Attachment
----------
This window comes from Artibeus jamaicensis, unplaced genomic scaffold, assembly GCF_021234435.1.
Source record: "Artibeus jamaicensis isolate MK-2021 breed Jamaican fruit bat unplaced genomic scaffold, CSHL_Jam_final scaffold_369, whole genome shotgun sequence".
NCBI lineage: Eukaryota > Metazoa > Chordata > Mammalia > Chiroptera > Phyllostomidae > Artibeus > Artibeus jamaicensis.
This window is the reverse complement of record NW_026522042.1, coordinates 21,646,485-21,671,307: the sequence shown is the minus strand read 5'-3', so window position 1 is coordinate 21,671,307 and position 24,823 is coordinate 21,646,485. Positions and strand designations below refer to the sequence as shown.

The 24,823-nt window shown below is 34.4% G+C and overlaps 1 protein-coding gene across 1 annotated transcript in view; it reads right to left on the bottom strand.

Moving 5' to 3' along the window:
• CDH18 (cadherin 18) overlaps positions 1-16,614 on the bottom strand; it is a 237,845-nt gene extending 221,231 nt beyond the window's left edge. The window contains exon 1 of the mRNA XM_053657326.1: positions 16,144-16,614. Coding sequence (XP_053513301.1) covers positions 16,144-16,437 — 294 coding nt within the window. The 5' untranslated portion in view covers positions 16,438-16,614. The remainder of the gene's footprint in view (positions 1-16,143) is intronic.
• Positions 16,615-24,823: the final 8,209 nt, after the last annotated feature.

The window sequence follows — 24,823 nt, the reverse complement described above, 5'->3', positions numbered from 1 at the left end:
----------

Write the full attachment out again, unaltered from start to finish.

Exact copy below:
This window comes from Artibeus jamaicensis, unplaced genomic scaffold, assembly GCF_021234435.1.
Source record: "Artibeus jamaicensis isolate MK-2021 breed Jamaican fruit bat unplaced genomic scaffold, CSHL_Jam_final scaffold_369, whole genome shotgun sequence".
NCBI lineage: Eukaryota > Metazoa > Chordata > Mammalia > Chiroptera > Phyllostomidae > Artibeus > Artibeus jamaicensis.
This window is the reverse complement of record NW_026522042.1, coordinates 21,646,485-21,671,307: the sequence shown is the minus strand read 5'-3', so window position 1 is coordinate 21,671,307 and position 24,823 is coordinate 21,646,485. Positions and strand designations below refer to the sequence as shown.

The 24,823-nt window shown below is 34.4% G+C and overlaps 1 protein-coding gene across 1 annotated transcript in view; it reads right to left on the bottom strand.

Moving 5' to 3' along the window:
• CDH18 (cadherin 18) overlaps positions 1-16,614 on the bottom strand; it is a 237,845-nt gene extending 221,231 nt beyond the window's left edge. The window contains exon 1 of the mRNA XM_053657326.1: positions 16,144-16,614. Coding sequence (XP_053513301.1) covers positions 16,144-16,437 — 294 coding nt within the window. The 5' untranslated portion in view covers positions 16,438-16,614. The remainder of the gene's footprint in view (positions 1-16,143) is intronic.
• Positions 16,615-24,823: the final 8,209 nt, after the last annotated feature.

The window sequence follows — 24,823 nt, the reverse complement described above, 5'->3', positions numbered from 1 at the left end: